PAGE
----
The slightest species of reproof that can be given to sinners arises from the refusal to unite with them in their crimes. When they are grown so bold in iniquity, as to solicit the followers of Christ to come down from the heights of their profession and hopes, to unite with them in their sins and follies, the mildest reproof that can possibly be given is to return to their solicitations a prompt and decided negative. Unless the Christian can give so slight a reproof to a sinner, as to say no, to his enticements, the sinner will never fear reproofs from his example or his lips. Nor is there any impropriety in using with sinners this species of reproof. They have no claim on you, surely, to unite with them in their deeds of folly. You are lords over your own conduct, and may make your own choice, without saying why or wherefore to any but your Master in heaven. In the exercise of your unalienable rights, you may throw a flat denial in the face of every enticing sinner; and by it effectually say; Go thy way. When I have need of thee, I will call for thee. Obtrude not on me thy sinful schemes. Take the reproof my denial gives thee.
2. You may reprove the wicked by an example opposed to their practices.
A still stronger reproof is thus conveyed to the wicked by the light that is reflected upon them from examples of piety and virtue. The man who always carries with him into their society the stern front of unyielding virtue; who is known by his uniform conduct to bear in his breast sentiments of abhorrence and indignation towards crime; who shows himself so firmly attached to the government of God, and the schemes of divine benevolence, as to repel even the approaches of their solicitations; speaks, with silent and impressive eloquence, the language of reproof to their consciences, Incomparably more is done by the
heavenly light attending such reproof, than can be by all the reproofs of the tongue without it. The wicked see in such examples the mirror that reflects the glory of the Deity, the authority of his law, the excellence of virtue, the deformity of sin. They stand
"Abashed, and see how awful goodness is."
And in the midst of such exhibitions of character they pass on themselves the verdict of condemnation for their sins.
Nor is there any impropriety in bearing to the wicked this form of reproof. Your right to obey the God of heaven-to show your loyalty— no man can wrest from you. You need only be loyal and be virtuous among your companions, and the living reproof is carried home to their consciences. As it has been eloquently remarked of our republican country, that her very existence carries up a reproof to the throne of tyrants, and a refutation of all the arguments by which they would uphold arbitrary rule, so the very existence of stern piety and virtue is itself a stinging reproof to the wicked, and a loud condemnation of their guilt and folly.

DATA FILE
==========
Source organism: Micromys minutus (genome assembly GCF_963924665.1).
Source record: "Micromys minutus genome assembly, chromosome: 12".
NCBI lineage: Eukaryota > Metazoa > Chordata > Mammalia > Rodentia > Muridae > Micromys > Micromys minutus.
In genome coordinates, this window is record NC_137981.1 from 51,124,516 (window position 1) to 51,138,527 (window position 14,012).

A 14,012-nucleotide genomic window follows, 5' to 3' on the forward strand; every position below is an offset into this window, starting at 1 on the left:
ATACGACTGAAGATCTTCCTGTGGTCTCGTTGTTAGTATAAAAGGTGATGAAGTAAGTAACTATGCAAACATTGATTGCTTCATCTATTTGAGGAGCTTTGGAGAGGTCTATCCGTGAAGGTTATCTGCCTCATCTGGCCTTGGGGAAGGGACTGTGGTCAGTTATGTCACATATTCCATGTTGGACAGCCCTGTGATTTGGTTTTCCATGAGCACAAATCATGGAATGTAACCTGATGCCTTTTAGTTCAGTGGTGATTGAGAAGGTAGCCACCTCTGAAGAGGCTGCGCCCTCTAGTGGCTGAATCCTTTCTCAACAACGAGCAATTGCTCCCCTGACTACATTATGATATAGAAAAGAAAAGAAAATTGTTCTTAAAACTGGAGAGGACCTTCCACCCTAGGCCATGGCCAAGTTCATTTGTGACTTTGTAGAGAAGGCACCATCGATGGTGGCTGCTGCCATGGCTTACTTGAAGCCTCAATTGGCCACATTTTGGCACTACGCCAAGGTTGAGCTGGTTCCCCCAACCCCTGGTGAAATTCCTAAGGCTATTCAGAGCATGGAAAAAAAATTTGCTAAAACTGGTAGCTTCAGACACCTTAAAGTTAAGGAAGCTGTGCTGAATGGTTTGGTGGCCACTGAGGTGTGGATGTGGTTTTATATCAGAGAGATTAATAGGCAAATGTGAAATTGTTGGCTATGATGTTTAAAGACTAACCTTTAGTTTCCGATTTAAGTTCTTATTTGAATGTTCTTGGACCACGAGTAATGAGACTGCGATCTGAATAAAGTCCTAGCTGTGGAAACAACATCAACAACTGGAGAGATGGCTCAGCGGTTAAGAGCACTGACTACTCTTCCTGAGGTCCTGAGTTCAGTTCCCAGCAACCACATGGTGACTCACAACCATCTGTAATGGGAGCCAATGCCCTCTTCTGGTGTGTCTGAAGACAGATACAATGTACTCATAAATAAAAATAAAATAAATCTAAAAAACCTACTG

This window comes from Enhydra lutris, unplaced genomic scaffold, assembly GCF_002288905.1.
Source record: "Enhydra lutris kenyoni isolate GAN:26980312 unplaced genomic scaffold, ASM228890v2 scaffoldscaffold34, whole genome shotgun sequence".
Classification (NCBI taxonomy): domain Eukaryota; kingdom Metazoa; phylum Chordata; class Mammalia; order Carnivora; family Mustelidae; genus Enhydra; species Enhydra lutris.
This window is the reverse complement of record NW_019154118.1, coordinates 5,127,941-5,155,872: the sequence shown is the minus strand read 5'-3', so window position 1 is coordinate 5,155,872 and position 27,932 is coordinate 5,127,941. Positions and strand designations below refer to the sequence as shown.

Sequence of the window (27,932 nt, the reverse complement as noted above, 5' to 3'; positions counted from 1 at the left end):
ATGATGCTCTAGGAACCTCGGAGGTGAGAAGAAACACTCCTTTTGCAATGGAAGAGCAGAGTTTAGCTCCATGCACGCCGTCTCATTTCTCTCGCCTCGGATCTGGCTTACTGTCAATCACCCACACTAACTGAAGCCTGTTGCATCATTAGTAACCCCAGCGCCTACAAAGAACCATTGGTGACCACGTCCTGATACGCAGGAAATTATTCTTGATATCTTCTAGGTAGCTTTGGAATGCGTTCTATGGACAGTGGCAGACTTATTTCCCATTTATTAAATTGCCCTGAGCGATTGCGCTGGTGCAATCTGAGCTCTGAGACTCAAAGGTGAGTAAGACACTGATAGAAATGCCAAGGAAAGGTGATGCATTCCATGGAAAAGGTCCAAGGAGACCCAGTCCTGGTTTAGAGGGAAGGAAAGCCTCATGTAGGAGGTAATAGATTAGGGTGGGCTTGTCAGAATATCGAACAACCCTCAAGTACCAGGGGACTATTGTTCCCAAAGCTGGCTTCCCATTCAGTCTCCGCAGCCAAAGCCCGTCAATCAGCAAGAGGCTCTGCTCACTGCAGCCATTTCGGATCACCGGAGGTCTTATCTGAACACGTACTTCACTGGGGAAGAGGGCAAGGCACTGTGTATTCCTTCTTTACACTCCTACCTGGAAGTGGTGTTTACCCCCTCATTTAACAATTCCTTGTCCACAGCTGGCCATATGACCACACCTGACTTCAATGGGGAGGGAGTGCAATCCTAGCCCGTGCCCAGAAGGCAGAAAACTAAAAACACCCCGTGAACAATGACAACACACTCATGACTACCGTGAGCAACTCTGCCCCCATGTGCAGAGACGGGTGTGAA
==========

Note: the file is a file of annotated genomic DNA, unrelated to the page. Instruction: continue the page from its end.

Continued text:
3. You may reprove the wicked by direct address to their consciences. The highest form of reproof is that of bearing to the wicked the direct expression of virtuous grief and indignation which their conduct excites in your souls. When, in refusing communion with them in their evil deeds, or in exhibiting before them virtuous examples, you tacitly convey reproof to their consciences, it may not be so apparent to them that you design particularly to reprove them for their ways; and they may neglect, on their own part, faithfully to make an application to themselves of a reproof which they share in common with many others. But when, in the spirit of meckness that disarms opposition, you go to the sinner, and pour into his ear the recital of his crimes, the complaints of injured virtue, the warnings of interceding grace; his conscience owns, in you, a messenger of God; come to administer the righteous and merciful reproofs of incensed, yet forbearing love. This direct address, is reproof that singles him out to his own conscience; and forces him to draw off his attention from the guilt of others to his own, with the irresistible application, "Thou art the man.” He views his crimes through the unprejudiced feelings of a friend to virtue. Conscience is against him, and with his reprover: and there arises a mighty struggle in his mind betwixt the opposing powers of sin and virtue; a struggle which must end, either in the awful victory of guilt over conscience, or in the victory, for ever blest, of conscience over guilt.
Nor is there any impropriety in using this most powerful and most salutary form of reproof. Your tongues were given you for use; and though there are certain bounds of propriety and wisdom in the use, with respect to the age, and station, and character, and circumstances of those whom